Sepsis and immunity

Patients who die from sepsis more likely to have had suppressed immune systems

Lung cells in patient with and without sepsis.
American Medical Association

In a sepsis patient’s lung cells (left), brown indicates a protein with the potential to “turn off” T-cells. Lung cells from a patient without sepsis remain blue (right), indicating that the protein is not present.

Patients who die from sepsis are likely to have had suppressed immune systems that left them unable to fight infections, researchers at the School of Medicine have shown.

The findings suggest that therapies to rev up the immune response may help save the lives of some patients with the disorder. Sepsis is a severe illness in which bacteria overwhelm the bloodstream.

The researchers compared tissue samples taken from the lungs and spleens of 40 patients who had died of sepsis to those of patients who died from other causes. They reported their findings in the Journal of the American Medical Association.

“More than 225,000 people die each year from sepsis, and developing more effective therapies has been challenging,” says senior investigator Richard S. Hotchkiss, MD, professor of anesthesiology. “This project attempted to understand the mechanisms that underlie how the immune system responds to sepsis.”
That’s been an important question, because the onset of sepsis usually includes what doctors call a “cytokine storm,” when the body’s immune system produces a massive inflammatory response. Some patients die during this initial phase. But others survive, including a significant number whose sepsis evolves into a longer, chronic phase.

“These patients often get new infections,” says co-investigator Jonathan M. Green, MD, professor of medicine and of pathology and immunology. “They come into the ICU very sick, and we try to get them over that hump, but then they get stuck and don’t get better. They typically develop new infections, either a bloodstream infection or pneumonia.”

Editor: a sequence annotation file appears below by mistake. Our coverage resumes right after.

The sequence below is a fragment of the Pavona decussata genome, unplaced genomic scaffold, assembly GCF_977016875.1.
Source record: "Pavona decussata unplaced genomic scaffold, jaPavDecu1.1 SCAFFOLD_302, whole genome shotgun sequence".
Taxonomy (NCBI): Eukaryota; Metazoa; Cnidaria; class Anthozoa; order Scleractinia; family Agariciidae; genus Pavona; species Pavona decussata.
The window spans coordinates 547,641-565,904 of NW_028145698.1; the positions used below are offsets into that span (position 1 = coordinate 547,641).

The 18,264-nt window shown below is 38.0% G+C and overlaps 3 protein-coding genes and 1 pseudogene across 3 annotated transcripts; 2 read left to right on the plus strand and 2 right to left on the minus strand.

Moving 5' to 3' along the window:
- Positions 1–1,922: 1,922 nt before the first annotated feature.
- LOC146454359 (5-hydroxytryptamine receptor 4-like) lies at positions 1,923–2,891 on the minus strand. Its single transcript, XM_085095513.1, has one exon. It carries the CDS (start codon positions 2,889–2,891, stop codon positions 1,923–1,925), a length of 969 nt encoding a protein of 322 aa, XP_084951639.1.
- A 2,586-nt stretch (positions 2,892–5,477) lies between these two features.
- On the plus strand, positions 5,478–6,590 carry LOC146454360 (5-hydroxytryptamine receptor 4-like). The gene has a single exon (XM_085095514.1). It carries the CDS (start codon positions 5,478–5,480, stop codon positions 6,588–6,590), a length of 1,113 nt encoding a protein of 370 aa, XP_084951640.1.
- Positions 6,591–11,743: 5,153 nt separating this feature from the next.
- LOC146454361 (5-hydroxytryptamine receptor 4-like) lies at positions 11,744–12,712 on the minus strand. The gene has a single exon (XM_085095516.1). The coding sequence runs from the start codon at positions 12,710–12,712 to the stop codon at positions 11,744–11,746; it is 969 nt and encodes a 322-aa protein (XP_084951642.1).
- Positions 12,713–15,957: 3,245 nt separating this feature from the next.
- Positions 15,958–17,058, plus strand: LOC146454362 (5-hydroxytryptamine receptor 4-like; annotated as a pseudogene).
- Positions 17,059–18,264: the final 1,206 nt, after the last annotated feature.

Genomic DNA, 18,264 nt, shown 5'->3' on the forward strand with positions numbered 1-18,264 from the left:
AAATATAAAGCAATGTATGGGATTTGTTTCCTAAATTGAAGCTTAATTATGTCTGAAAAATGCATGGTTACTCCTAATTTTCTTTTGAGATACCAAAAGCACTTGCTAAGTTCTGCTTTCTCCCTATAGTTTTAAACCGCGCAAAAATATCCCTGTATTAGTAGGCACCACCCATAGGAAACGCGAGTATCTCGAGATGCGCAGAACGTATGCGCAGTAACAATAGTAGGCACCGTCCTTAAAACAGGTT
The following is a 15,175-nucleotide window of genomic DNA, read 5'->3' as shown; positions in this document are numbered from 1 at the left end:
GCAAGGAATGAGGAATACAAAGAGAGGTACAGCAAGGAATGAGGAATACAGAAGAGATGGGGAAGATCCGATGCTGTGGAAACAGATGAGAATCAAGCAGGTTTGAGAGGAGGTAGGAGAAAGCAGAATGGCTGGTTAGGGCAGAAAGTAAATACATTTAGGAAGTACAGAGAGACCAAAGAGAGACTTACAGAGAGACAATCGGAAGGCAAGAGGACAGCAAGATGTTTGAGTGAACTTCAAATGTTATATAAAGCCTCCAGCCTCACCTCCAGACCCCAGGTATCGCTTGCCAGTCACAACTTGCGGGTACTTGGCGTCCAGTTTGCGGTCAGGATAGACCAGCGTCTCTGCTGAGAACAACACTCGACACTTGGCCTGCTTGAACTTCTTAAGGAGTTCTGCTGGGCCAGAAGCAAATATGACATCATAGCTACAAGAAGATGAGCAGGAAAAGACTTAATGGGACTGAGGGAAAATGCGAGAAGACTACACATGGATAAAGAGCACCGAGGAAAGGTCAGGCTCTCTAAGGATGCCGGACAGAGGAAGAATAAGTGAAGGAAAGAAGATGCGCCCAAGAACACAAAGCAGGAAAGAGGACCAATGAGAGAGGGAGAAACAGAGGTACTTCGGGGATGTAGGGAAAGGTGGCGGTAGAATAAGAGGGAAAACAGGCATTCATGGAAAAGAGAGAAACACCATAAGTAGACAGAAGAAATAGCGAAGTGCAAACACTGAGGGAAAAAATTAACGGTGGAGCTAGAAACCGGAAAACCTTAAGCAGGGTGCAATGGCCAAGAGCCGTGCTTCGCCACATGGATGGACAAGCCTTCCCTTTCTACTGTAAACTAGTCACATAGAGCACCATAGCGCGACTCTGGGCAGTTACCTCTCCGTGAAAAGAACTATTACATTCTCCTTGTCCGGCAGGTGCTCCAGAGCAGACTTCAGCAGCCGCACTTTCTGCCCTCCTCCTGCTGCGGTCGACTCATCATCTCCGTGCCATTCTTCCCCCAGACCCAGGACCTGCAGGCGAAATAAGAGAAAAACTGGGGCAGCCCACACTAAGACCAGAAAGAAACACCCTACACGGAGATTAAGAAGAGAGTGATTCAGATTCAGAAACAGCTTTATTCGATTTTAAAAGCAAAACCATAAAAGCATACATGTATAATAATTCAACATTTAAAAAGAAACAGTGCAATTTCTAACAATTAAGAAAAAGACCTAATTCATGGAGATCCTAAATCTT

Hotchkiss had been collecting tissue samples from patients who died from sepsis, and Green brought expertise in lung function and immunology to the project.

First author Jonathan S. Boomer, PhD, analyzed the tissue to determine whether key immune system cells, called T-cells, were activated to respond to secondary infections like pneumonia or whether those cells were defective.

“We found that these T-cells were not able to function in the ways required to fight an infection,” says Boomer, a research instructor in medicine. “T-cells were present in both the lung and the spleen, but they failed to mount an effective immune response.”

According to Hotchkiss, the study points to how the paradigm for treating sepsis should change. “It’s pretty clear from this study that in some patients, we need to find ways to activate T-cells to fight sepsis.”

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